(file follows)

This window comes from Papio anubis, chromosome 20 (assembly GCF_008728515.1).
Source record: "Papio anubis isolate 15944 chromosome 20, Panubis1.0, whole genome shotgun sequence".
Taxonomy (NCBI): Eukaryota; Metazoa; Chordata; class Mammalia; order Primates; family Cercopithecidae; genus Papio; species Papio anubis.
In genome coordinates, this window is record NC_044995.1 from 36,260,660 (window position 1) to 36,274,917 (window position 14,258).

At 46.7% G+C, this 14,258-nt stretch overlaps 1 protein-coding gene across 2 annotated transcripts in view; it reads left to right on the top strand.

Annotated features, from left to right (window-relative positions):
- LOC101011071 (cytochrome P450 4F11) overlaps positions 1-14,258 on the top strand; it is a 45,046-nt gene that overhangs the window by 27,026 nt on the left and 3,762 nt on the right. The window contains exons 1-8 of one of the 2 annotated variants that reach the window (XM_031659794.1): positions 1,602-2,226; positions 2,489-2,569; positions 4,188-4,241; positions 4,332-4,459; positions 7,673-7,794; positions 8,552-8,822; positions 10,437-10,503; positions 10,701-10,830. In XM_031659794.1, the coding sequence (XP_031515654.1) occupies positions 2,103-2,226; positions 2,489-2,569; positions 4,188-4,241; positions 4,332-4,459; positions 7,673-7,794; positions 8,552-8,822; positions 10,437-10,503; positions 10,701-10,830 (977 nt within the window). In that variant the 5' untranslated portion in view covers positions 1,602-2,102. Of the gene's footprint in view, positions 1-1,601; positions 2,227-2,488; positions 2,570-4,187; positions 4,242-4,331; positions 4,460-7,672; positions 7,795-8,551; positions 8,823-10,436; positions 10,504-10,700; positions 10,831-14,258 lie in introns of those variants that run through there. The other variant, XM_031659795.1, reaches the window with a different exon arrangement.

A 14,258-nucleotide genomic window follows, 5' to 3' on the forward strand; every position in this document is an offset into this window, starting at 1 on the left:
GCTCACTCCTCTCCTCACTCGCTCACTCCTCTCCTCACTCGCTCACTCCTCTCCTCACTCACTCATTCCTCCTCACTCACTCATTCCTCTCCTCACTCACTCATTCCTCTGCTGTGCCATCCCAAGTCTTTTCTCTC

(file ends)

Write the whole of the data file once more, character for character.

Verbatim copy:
This window comes from Papio anubis, chromosome 20 (assembly GCF_008728515.1).
Source record: "Papio anubis isolate 15944 chromosome 20, Panubis1.0, whole genome shotgun sequence".
Taxonomy (NCBI): Eukaryota; Metazoa; Chordata; class Mammalia; order Primates; family Cercopithecidae; genus Papio; species Papio anubis.
In genome coordinates, this window is record NC_044995.1 from 36,260,660 (window position 1) to 36,274,917 (window position 14,258).

At 46.7% G+C, this 14,258-nt stretch overlaps 1 protein-coding gene across 2 annotated transcripts in view; it reads left to right on the top strand.

Annotated features, from left to right (window-relative positions):
- LOC101011071 (cytochrome P450 4F11) overlaps positions 1-14,258 on the top strand; it is a 45,046-nt gene that overhangs the window by 27,026 nt on the left and 3,762 nt on the right. The window contains exons 1-8 of one of the 2 annotated variants that reach the window (XM_031659794.1): positions 1,602-2,226; positions 2,489-2,569; positions 4,188-4,241; positions 4,332-4,459; positions 7,673-7,794; positions 8,552-8,822; positions 10,437-10,503; positions 10,701-10,830. In XM_031659794.1, the coding sequence (XP_031515654.1) occupies positions 2,103-2,226; positions 2,489-2,569; positions 4,188-4,241; positions 4,332-4,459; positions 7,673-7,794; positions 8,552-8,822; positions 10,437-10,503; positions 10,701-10,830 (977 nt within the window). In that variant the 5' untranslated portion in view covers positions 1,602-2,102. Of the gene's footprint in view, positions 1-1,601; positions 2,227-2,488; positions 2,570-4,187; positions 4,242-4,331; positions 4,460-7,672; positions 7,795-8,551; positions 8,823-10,436; positions 10,504-10,700; positions 10,831-14,258 lie in introns of those variants that run through there. The other variant, XM_031659795.1, reaches the window with a different exon arrangement.

A 14,258-nucleotide genomic window follows, 5' to 3' on the forward strand; every position in this document is an offset into this window, starting at 1 on the left:
GCTCACTCCTCTCCTCACTCGCTCACTCCTCTCCTCACTCGCTCACTCCTCTCCTCACTCACTCATTCCTCCTCACTCACTCATTCCTCTCCTCACTCACTCATTCCTCTGCTGTGCCATCCCAAGTCTTTTCTCTC